But our God is a God of joy! It is a fruit of the Spirit (Galatians 5:22–23). So why didn't I have it? Why didn't I pray for it? Upon reflecting on these questions, I knew it was time for a change.

It has been a few months since that night with my son. I have since prayed about my lack of joy and meditated on Psalm 51:12. One thing God revealed is that, first and foremost, I was not seeking to glorify God. I was seeking to glorify myself. I was the proverbial Martha in the story of Mary and Martha (Luke 10:38–42). I was concerned with getting things done instead of enjoying the presence of Jesus.

Looking back on my desire to make Christmas "magical," God revealed how flawed that thinking is. I don't need to make Jesus "magical." I don't need to fit Him into a box of my own making. Instead, I can point my children (and my own heart) to Jesus and make room for my children (and myself) to be awed by His magnificence.

I don't need to spend more time stressing over my to-do list. I do need to spend more time basking in Jesus's presence through Bible reading and prayer. I don't need to pursue the world's standard of what daily life should look like. I do need to lean on the help of the Holy Spirit as I experience the sanctifying work that only He can do. Truly, it is when I set aside my imperfections to focus on the perfection of Christ that I find true joy.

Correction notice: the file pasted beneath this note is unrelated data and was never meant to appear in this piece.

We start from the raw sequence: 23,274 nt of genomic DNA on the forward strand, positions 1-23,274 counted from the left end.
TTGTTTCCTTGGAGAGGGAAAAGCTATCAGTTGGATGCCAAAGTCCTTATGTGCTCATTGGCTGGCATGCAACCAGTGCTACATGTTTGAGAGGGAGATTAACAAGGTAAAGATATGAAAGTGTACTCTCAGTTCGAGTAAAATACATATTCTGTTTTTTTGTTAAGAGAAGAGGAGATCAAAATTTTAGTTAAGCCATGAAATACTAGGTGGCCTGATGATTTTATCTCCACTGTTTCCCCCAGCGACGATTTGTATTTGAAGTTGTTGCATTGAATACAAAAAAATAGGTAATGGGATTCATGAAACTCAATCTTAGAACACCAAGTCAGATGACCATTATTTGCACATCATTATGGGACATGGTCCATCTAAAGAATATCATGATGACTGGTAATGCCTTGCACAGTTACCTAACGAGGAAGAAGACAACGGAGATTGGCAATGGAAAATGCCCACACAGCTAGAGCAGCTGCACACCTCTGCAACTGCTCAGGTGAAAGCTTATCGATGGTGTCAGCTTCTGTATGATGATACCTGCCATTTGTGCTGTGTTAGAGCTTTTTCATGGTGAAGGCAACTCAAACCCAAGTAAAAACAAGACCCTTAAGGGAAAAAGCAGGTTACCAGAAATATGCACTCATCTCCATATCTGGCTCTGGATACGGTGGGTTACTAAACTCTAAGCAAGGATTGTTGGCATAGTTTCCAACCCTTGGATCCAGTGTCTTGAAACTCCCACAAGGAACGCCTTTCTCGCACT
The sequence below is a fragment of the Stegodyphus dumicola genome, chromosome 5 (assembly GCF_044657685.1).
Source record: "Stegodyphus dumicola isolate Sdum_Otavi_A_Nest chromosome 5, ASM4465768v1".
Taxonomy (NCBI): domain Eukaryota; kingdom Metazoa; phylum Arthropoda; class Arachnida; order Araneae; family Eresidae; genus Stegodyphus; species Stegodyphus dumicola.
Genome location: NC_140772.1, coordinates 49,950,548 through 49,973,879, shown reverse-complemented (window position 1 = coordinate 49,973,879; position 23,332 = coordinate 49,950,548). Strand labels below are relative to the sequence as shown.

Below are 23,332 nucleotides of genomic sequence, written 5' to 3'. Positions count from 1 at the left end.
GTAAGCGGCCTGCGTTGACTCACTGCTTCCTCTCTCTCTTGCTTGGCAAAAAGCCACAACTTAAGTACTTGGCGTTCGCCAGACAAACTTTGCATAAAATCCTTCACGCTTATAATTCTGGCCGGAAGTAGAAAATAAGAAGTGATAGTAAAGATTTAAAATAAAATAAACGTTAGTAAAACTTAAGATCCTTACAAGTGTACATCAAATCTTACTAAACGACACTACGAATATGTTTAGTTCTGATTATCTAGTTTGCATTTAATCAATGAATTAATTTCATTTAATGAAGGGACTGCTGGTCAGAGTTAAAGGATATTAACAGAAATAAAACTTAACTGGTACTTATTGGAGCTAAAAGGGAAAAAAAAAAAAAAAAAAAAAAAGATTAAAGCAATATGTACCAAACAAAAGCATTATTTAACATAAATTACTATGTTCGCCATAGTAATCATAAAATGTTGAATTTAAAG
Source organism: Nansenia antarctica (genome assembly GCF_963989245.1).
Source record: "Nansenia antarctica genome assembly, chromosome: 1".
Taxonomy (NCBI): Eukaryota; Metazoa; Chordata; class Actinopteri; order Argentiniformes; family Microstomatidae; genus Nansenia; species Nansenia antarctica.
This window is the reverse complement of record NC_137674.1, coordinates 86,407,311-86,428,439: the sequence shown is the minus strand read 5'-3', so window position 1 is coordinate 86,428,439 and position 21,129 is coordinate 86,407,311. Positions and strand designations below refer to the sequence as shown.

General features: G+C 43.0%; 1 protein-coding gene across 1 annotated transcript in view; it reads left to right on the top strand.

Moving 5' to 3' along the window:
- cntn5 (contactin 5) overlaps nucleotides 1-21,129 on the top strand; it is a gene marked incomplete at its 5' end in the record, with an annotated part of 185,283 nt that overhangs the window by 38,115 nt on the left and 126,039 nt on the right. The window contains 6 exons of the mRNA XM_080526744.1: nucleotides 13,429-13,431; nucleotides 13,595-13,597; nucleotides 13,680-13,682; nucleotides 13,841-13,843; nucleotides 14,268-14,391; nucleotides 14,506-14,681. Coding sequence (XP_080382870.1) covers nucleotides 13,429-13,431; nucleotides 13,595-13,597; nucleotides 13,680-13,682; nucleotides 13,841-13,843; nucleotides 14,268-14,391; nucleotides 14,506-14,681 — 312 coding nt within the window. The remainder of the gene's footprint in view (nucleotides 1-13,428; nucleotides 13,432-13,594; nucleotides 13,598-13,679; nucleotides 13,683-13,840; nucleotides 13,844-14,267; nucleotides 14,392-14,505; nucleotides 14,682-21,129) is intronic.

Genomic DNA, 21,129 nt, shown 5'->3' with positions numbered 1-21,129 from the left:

Though I still like to play the "Who Are You?" game with my children, I also realized that I don't want to be remembered as a mom who always made holidays "magical." And I certainly don't want to be remembered as being like "Kanga" or "Eeyore." At the end of my life, and through God's sanctifying grace, I hope my children can answer the question, "Who was your mom most like?" by truthfully answering, "She was a lot like Jesus."

As I close today's blog, I want to invite you to consider whether you are a joyful Christian. Or are you constantly allowing the world's stress and expectations to rob you of the "joy of your salvation"? If so, I encourage you to confess this and turn to the Lord today, for He is the only One who can truly fill us with joy.

If you would like to learn more about joy through a gospel lens, I encourage you to do The Fruit of the Spirit study, which walks you through all the fruits of the Spirit.

Any diagnosis of clinical anxiety or depression must come from a medical professional who is qualified to diagnose and treat such physiological symptoms. You should never attempt to self-diagnose. If you think you may be struggling with clinical anxiety or depression, please seek the help of a qualified mental health professional. We hope that this blog will be an encouragement to you regardless of the nature of your anxiety, overwhelm, or depression as God and His Word speak to every condition, physical or spiritual. And we can cling to His Word even as we partake of the physical blessings of professional help and means of care that He provides to meet our specific needs.